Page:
After the first inning, I started to get a little worried. That Astros game from April of '07 has always stuck with me, along with the Cards' second shot at Opening Day of '08
, when Kip beat Kyle Lohse to ruin what should have been a great start to the season.
After four hitters, I really began to worry. After five, I started to get nauseous. After six batters up and six batters down, I could feel the evil spell of the Kipper taking full hold. "This can't be happening," I thought. "Please, God, don't let Kip Wells shut us down. I promise to build several churches in your honor, if only you'll save us from a Kip Wells masterpiece."
And that, ladies and gentlemen, is when the real Kip Wells, the other Kip Wells, showed up. He got Khalil Greene on a first-pitch groundout to open the fifth inning, and I was on suicide watch. Then up came Yadier Molina. Yadi worked a full count, then took a pitch to right field for a line drive base hit, and just like that, the spell was broken.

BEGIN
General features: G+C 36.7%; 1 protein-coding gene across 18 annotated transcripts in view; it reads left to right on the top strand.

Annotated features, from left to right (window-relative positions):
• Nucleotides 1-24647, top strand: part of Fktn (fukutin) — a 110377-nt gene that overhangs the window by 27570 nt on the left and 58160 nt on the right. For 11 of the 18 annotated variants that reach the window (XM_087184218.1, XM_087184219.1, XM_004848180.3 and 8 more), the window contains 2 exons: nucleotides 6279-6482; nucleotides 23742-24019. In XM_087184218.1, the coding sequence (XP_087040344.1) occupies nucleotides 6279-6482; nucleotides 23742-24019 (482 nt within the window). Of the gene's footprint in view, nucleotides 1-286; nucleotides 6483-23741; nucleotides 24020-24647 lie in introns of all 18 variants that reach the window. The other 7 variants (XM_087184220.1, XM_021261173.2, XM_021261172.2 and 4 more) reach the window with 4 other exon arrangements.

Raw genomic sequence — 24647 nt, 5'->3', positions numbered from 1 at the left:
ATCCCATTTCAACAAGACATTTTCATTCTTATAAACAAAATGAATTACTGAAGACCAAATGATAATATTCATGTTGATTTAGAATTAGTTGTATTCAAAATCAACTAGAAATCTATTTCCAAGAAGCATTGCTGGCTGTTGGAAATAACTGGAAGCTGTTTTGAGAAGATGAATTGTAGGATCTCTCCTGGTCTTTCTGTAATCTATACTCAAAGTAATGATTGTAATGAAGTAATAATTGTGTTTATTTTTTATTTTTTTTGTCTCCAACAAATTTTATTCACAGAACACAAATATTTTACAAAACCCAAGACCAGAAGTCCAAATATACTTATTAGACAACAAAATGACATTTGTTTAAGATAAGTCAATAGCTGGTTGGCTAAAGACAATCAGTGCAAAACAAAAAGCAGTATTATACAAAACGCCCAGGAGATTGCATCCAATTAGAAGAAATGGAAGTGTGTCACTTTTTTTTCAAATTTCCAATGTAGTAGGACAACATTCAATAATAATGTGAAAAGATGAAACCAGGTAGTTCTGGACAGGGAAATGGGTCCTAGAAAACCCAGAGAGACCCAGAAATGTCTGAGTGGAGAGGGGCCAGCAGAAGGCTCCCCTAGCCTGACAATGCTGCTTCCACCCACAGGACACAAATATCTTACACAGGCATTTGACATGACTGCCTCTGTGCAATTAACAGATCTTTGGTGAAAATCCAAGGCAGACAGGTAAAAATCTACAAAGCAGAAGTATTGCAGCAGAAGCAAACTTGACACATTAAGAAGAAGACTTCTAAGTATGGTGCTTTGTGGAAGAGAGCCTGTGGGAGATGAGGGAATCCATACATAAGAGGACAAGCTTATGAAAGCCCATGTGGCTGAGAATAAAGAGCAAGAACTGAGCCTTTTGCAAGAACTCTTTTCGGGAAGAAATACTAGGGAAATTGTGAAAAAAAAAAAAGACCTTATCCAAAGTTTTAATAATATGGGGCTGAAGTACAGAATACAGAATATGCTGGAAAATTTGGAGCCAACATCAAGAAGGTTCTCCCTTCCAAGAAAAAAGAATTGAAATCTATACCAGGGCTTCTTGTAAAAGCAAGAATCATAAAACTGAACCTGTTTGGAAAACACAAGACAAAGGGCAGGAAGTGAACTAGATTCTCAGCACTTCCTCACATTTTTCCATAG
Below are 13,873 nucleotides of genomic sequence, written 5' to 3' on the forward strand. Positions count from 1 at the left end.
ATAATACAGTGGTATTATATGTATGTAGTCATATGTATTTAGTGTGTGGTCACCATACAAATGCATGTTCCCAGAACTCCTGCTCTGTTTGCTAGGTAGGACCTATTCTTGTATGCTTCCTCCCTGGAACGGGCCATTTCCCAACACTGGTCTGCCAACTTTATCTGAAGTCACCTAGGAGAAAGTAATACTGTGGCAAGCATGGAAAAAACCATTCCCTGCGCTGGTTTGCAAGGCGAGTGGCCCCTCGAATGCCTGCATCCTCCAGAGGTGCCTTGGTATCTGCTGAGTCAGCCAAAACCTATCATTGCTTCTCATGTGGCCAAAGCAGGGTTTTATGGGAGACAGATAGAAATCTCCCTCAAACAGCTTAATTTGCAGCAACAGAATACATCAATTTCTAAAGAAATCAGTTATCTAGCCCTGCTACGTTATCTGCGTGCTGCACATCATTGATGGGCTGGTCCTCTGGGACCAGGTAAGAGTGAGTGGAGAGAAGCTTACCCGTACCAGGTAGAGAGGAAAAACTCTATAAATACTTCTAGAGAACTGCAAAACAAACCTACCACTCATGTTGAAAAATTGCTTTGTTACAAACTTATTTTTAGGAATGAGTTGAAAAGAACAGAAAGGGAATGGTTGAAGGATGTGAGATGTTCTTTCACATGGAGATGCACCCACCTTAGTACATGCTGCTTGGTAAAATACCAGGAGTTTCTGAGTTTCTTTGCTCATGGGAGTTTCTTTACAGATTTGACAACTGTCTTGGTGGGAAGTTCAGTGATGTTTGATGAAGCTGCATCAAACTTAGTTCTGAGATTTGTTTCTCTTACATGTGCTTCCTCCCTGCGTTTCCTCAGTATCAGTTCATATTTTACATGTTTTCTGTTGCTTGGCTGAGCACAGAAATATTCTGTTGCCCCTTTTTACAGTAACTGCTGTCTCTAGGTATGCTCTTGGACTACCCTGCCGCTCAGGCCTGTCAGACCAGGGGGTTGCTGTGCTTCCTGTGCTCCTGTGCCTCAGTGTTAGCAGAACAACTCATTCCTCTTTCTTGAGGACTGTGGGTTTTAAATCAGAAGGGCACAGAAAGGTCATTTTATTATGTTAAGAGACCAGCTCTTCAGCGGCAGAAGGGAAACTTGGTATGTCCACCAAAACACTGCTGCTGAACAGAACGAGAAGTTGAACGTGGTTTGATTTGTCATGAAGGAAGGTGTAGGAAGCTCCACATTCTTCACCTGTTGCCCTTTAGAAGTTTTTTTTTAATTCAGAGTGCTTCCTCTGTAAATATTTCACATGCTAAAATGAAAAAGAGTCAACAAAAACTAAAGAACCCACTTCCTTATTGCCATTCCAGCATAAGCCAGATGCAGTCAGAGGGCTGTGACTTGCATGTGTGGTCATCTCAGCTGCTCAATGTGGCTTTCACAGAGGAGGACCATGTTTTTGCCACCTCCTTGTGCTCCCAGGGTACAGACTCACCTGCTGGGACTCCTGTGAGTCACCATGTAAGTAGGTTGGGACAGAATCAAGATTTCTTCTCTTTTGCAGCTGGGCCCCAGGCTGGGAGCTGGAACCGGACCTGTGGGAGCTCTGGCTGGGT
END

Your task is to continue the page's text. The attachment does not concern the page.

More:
Kip walked Brendan Ryan on five pitches, moving Molina up to second base. Kyle Lohse sacrificed the runners to second and third, even though if he had just stood there he could have walked as well. Up came Schumaker, and Kip walked him. Up came Colby Rasmus with the bases loaded, and what does Kip do? Walks in a run. Dusty Baker came out, gave Kip the hook, and I finally started to feel okay again.
So I'm here to give a big, hearty thank you to Kip Wells. You helped make what had been an awful day a little better. Sure, I was scared you were going to turn out one of those occasional flashes of brilliance for a while there, but in the end, you just didn't have the heart to break mine, did you?